Weaving AI into the future of fashion

by Thomas Rothery | 14/03/2024
Weaving AI into the future of fashion

Thomas Rothery, Fashion-Tech Consultant, Copper Global, has extensive experience working in the fashion industry as a menswear designer for numerous brands, including USC, Berghaus and FILA, where he led the development of metaverse strategy. Now, he’s shifting his focus to future fashion-tech by designing items for digital spaces, exploring their interaction with physical space and consulting brands on how they can tell stories across both spaces – through video games, in particular.

My background in the fashion and technology sectors has led me to be involved with some exciting projects looking at where these intersecting industries are heading, especially in regards to Web3. Web3 is a term used to describe the current and most recent stage of the internet, one with an ownership layer to digital content and one that is communally controlled by its users. It’s a model based on openly verifiable information, rather than a corporation-owned centralised web and generally considered linked to multiple digital spaces and worlds. This contrasts to Web1, which was the first era of the internet, comprising read-only pages providing basic services; and Web2, which offered interactivity in exchange for personal data and was increasingly dominated by a few large platforms.

As a result of Web3, there is higher demand for 3D garments in digital spaces and the prevalence of gaming here sees sportswear as a very relevant component.

Paving the way for 3D design

Elements of my work include facilitating 3D clothing designs for Web3 use.
I am working with a range of companies including a fashion supplier, in partnership with Nottingham Trent University, to develop a B2B 3D design configurator. The goal is to streamline the physical product development workflow and remove weeks from lead times while creating digital twins ready-made for use in games and across marketing channels.
I also work with a 3D product creator platform that runs workshops for brands, facilitating how they can bring their identity into digital spaces. For example, if the brand is presenting a sportswear collection, what virtual spaces will the brand find their sports style-aligned market in? What features of that space give us new creative freedoms to explore? How much should the digital items reflect the physical ones the brand is known for?

There are a number of technologies – some in the pipeline and some already being used in the field – that are making sportswear design and production more efficient, as well as tailored to consumer demand. For example, AI (artificial intelligence) tools that support the sketch to 3D design process, enabling clothing to be drawn by hand and effectively turned it into 3D items. The depiction of items responding to movement, as we well as wear and tear, in virtual spaces can be enhanced by AI too. Solutions like these reduce the number of steps in the design process and improve efficiency.

Another technology that is helping designers to bring sportswear into the digital world is generative manufacturing, which uses a preset series of rules in code or interaction with AI to create and optimise a clothing design based on both brand and customer-defined parameters. Especially in gaming, there’s an exciting opportunity to create personalised avatars, and clothing worn by the avatar could be made into physical items which can in turn be purchased by the user. The process of implementing 3D designs can strengthen brand loyalty by encouraging consumers to think: “This clothing brand is working with a computer game that I love. I can buy their clothing in real life and digital worlds”.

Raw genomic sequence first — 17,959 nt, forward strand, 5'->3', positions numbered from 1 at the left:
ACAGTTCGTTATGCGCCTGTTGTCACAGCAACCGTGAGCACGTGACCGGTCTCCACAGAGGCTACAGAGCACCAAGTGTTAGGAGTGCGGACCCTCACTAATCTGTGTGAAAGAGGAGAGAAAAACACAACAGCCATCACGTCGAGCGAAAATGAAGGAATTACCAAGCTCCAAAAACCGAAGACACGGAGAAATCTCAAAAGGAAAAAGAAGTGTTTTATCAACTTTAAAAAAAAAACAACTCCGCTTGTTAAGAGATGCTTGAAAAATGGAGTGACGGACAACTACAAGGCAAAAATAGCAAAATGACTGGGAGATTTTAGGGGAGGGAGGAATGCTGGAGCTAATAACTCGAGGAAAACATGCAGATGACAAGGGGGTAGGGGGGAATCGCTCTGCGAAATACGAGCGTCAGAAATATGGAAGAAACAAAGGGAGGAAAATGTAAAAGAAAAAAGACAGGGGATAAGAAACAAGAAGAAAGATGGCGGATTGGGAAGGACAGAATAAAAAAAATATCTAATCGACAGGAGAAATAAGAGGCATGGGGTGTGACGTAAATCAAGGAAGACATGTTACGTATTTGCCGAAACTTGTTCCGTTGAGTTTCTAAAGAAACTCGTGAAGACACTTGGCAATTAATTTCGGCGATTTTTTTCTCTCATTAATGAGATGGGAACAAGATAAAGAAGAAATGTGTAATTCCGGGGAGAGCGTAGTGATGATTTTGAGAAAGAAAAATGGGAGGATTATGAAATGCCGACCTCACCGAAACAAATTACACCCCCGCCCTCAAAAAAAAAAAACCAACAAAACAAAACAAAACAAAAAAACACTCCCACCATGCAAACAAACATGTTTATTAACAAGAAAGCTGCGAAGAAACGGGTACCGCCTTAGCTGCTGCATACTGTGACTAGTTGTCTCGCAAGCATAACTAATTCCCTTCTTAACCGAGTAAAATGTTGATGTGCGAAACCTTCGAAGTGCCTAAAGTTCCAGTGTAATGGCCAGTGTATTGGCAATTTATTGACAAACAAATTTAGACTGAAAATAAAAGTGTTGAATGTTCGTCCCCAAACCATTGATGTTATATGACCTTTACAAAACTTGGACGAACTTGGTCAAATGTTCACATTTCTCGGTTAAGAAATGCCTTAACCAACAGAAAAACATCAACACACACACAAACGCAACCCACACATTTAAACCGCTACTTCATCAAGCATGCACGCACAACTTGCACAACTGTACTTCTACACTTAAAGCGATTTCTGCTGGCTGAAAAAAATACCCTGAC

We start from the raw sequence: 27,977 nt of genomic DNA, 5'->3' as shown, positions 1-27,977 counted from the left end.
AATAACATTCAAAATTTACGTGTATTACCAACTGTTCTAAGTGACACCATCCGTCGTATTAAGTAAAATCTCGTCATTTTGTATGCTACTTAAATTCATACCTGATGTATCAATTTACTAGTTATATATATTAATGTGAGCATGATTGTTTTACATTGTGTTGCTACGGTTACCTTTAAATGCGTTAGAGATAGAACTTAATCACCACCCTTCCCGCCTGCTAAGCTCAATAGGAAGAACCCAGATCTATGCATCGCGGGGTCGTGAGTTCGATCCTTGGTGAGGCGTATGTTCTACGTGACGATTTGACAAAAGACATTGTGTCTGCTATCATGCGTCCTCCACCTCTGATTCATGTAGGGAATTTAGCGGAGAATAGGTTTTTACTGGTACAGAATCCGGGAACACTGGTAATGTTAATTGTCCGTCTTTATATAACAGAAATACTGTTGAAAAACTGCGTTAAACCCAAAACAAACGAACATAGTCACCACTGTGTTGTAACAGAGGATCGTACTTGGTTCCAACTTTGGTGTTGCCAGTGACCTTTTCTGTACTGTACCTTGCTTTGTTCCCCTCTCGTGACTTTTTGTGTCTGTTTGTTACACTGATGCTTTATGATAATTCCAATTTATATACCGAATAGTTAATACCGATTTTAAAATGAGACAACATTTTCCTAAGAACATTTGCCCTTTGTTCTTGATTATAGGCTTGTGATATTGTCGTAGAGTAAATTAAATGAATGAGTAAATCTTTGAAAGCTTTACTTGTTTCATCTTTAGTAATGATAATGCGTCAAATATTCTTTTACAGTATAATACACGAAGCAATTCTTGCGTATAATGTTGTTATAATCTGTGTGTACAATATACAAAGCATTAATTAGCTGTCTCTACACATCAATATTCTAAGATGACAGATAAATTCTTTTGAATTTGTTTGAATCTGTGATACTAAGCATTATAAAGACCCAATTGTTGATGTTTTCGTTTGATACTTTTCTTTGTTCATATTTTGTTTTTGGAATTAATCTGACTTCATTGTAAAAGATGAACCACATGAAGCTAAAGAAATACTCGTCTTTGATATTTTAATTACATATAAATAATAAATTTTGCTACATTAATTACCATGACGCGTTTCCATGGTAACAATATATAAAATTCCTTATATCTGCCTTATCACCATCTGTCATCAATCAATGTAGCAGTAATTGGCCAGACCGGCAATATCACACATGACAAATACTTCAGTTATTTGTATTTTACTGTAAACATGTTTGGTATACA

AI is also being used in trend spotting and forecasting for sportswear and fashion overall. For example, a French company called Heuritech has developed a tool that takes tens of millions of images daily from social media to gain insights about fashion at any given time. The solution then uses this data to create a 12-month forecast. A challenge for the fashion industry is that many brands work to 18-month timeframes, so based on this feedback from myself and others they’re currently enhancing the tool to enable it to forecast over longer periods of time.

Embracing AI

AI is already sophisticated enough to support workflows in various fields and we’re currently in a period of transformation. Such tools are causing a level of disruption, but we will soon enter a period where they are accepted as the norm. Therefore, we should lean into AI, embrace the change and get ahead of the curve.

Part of my role involves helping brands to become early adaptors of these new technologies. I typically work with smaller brands because there are less protocols to navigate in order to implement change. Ultimately, the brands that embrace a digital mindset and new technologies sooner will be far more agile in the market, getting ahead of the competition.

At the Sportswear Pro conference, I will speak in a panel discussion about ‘AI. Shaping the Future of Sportswear Manufacturing’, where we will delve deeper into AI’s value for trend and demand forecasting, the potential of generative manufacturing and share success stories of brands embracing AI. We will also explore the effects this has on design and efficiency, as well as associated risks to consider.

See Thomas Rothery participate in the panel session ‘AI. Shaping the Future of Sportswear Manufacturing’ at the Sportswear Pro conference on 21 March, 2024, 15:15 – 15:45 at the RAI Amsterdam, The Netherlands. At the conference, visitors will have the opportunity to learn about manufacturing, production and circularity across the sportswear supply chain. Register here to attend.

by Thomas Rothery Back to News

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